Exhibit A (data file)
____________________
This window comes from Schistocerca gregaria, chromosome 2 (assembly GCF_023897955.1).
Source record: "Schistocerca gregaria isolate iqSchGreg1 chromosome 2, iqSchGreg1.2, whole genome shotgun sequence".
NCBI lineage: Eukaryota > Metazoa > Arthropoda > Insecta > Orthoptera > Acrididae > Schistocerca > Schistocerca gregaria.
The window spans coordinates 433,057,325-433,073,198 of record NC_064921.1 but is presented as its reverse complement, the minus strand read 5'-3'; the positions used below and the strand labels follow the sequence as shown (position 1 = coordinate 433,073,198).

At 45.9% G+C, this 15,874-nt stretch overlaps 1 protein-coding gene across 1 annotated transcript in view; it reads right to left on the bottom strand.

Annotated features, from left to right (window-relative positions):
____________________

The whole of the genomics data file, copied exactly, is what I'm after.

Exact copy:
This window comes from Schistocerca gregaria, chromosome 2 (assembly GCF_023897955.1).
Source record: "Schistocerca gregaria isolate iqSchGreg1 chromosome 2, iqSchGreg1.2, whole genome shotgun sequence".
NCBI lineage: Eukaryota > Metazoa > Arthropoda > Insecta > Orthoptera > Acrididae > Schistocerca > Schistocerca gregaria.
The window spans coordinates 433,057,325-433,073,198 of record NC_064921.1 but is presented as its reverse complement, the minus strand read 5'-3'; the positions used below and the strand labels follow the sequence as shown (position 1 = coordinate 433,073,198).

At 45.9% G+C, this 15,874-nt stretch overlaps 1 protein-coding gene across 1 annotated transcript in view; it reads right to left on the bottom strand.

Annotated features, from left to right (window-relative positions):